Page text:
The Brexit's most immediate impact has obviously been on the value of the pound. It's widely accepted that the currency's will continue to depreciate. While some analysts fear the pound will sink to parity with the Dollar by year's end-an all-time low-most hypothesize the value will hover between 1.15 and 1.20 USD per GBP.
Our in-house Global Growth specialists also believe the pound's value will fluctuate for months, but will finally stabilise at around 1.4 USD per GBP sometime next year.
A year on this roller coaster isn't good for all businesses, but it poses compelling opportunities for UK manufacturers. Thanks to the current exchange rate (which will continue in the short term), manufacturers can win, when selling in overseas markets. In this scenario, UK exports sell for comparatively cheaper prices in global markets, which often proves to be catnip for cross-border buyers.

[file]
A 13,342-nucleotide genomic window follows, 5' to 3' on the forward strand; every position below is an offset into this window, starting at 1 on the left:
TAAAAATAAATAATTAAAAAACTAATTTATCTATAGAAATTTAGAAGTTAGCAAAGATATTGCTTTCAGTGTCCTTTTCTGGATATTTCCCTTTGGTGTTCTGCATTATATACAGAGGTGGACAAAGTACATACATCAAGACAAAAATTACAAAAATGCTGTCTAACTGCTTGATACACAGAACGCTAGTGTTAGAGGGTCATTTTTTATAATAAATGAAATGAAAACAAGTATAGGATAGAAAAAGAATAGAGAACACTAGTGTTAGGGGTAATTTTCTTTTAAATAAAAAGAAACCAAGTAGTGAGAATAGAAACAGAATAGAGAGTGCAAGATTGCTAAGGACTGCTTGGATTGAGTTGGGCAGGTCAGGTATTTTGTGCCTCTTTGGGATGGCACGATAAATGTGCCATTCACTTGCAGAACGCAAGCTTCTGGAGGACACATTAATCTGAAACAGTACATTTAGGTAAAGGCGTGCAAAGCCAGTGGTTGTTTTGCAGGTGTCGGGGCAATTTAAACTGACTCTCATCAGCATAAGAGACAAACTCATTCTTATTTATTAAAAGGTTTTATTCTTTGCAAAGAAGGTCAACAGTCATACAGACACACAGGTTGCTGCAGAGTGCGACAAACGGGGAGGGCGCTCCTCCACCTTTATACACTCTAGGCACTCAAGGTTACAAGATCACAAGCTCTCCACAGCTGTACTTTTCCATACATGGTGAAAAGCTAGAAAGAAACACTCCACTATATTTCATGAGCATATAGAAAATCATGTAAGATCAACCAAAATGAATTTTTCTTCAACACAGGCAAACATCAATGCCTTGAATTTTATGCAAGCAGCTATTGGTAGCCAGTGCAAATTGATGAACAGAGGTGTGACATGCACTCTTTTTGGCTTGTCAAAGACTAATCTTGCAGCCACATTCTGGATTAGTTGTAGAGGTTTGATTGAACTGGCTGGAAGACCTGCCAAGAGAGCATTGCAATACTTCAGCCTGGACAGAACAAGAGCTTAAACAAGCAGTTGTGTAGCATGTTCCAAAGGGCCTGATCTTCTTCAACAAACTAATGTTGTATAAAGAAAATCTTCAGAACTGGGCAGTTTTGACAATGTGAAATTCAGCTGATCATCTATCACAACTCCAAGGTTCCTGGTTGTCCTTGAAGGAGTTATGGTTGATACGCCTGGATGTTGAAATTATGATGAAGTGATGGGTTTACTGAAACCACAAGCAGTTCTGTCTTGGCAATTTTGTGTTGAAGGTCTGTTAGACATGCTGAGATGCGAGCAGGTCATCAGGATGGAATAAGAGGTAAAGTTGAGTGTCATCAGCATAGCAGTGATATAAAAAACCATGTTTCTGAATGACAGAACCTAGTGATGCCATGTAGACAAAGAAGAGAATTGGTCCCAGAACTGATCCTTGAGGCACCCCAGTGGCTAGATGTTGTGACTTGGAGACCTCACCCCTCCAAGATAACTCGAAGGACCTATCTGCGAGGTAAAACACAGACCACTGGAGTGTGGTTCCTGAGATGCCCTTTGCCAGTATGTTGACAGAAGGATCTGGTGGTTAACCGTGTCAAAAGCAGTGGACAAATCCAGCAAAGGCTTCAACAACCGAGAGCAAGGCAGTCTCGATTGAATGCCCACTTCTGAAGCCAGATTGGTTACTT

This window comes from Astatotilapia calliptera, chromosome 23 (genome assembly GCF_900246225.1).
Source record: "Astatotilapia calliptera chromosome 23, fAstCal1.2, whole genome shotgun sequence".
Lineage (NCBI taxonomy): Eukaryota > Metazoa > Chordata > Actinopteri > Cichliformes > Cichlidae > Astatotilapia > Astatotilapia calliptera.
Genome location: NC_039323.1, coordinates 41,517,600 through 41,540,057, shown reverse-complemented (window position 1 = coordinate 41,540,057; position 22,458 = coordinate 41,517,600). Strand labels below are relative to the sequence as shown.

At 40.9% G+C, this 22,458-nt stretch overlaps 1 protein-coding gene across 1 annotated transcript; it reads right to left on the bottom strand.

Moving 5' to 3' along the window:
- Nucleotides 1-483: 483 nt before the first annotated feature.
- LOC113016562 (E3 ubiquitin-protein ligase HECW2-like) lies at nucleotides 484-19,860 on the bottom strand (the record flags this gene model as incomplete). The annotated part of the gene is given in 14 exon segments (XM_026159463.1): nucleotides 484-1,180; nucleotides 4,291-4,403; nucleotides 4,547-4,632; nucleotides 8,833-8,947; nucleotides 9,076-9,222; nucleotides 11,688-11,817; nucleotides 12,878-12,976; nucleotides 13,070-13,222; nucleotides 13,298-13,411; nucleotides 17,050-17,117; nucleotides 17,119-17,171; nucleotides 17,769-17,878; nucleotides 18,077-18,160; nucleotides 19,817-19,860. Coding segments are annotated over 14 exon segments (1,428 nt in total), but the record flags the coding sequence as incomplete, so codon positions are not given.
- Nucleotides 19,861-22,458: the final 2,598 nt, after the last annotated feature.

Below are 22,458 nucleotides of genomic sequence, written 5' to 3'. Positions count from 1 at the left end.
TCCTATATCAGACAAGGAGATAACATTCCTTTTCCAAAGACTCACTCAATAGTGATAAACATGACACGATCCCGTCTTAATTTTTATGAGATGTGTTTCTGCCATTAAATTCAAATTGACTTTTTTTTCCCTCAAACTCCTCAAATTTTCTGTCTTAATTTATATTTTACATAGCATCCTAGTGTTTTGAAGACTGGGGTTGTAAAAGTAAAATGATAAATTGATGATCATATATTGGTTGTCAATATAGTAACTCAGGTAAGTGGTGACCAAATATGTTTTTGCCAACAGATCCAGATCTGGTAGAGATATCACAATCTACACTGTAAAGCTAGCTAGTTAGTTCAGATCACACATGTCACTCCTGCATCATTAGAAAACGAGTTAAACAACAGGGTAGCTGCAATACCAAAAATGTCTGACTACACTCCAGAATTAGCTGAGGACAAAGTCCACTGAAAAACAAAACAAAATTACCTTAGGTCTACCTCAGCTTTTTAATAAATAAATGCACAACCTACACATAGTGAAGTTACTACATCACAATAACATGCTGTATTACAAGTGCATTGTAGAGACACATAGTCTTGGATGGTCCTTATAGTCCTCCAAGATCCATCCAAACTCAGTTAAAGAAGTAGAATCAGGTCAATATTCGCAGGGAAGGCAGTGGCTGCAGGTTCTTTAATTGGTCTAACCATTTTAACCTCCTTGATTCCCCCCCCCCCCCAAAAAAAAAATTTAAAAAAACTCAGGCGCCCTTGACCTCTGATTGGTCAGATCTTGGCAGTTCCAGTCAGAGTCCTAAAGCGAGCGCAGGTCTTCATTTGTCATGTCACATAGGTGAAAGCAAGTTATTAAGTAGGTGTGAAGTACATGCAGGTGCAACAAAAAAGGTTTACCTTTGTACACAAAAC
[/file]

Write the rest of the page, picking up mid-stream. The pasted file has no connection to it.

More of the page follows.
Cheaper exports means European customers will get more bang for their Euro, which means UK manufacturers will see higher conversions, reported sales and revenue. In fact, savvy UK manufacturers may see more sales in the near future than in months past.
This may spark a virtuous domino effect: UK production will likely increase, thanks to higher demand and local competition. And manufacturers sourcing components built in the UK stand to further maximise profits, since those materials will cost less than imported ones.
But remember, the key to supercharging these sales hinges on UK companies expanding their reach into continental markets. And since success is linked to the depreciated value of the pound, time is now of the essence.